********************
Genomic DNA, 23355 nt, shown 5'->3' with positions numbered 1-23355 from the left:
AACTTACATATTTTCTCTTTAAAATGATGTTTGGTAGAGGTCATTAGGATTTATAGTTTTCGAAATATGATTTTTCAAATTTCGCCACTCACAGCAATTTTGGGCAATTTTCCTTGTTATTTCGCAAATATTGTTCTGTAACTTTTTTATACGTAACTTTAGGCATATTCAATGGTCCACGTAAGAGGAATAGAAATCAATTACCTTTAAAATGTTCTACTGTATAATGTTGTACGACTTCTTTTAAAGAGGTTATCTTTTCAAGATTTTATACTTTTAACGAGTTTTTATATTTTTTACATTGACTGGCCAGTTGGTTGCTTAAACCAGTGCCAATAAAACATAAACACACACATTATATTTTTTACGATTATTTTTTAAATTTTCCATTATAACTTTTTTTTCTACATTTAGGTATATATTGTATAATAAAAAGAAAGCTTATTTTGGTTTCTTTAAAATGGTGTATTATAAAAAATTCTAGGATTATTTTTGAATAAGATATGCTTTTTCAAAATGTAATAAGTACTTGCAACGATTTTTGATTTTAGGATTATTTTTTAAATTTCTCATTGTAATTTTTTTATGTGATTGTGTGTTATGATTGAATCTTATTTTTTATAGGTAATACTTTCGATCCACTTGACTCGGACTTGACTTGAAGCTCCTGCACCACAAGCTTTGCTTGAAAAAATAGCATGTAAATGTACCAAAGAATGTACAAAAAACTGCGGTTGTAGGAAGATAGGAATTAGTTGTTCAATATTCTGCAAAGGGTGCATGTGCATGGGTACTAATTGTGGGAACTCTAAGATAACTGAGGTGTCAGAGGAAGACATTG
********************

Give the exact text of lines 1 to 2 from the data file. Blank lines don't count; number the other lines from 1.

Genomic DNA, 23355 nt, shown 5'->3' with positions numbered 1-23355 from the left:
AACTTACATATTTTCTCTTTAAAATGATGTTTGGTAGAGGTCATTAGGATTTATAGTTTTCGAAATATGATTTTTCAAATTTCGCCACTCACAGCAATTTTGGGCAATTTTCCTTGTTATTTCGCAAATATTGTTCTGTAACTTTTTTATACGTAACTTTAGGCATATTCAATGGTCCACGTAAGAGGAATAGAAATCAATTACCTTTAAAATGTTCTACTGTATAATGTTGTACGACTTCTTTTAAAGAGGTTATCTTTTCAAGATTTTATACTTTTAACGAGTTTTTATATTTTTTACATTGACTGGCCAGTTGGTTGCTTAAACCAGTGCCAATAAAACATAAACACACACATTATATTTTTTACGATTATTTTTTAAATTTTCCATTATAACTTTTTTTTCTACATTTAGGTATATATTGTATAATAAAAAGAAAGCTTATTTTGGTTTCTTTAAAATGGTGTATTATAAAAAATTCTAGGATTATTTTTGAATAAGATATGCTTTTTCAAAATGTAATAAGTACTTGCAACGATTTTTGATTTTAGGATTATTTTTTAAATTTCTCATTGTAATTTTTTTATGTGATTGTGTGTTATGATTGAATCTTATTTTTTATAGGTAATACTTTCGATCCACTTGACTCGGACTTGACTTGAAGCTCCTGCACCACAAGCTTTGCTTGAAAAAATAGCATGTAAATGTACCAAAGAATGTACAAAAAACTGCGGTTGTAGGAAGATAGGAATTAGTTGTTCAATATTCTGCAAAGGGTGCATGTGCATGGGTACTAATTGTGGGAACTCTAAGATAACTGAGGTGTCAGAGGAAGACATTG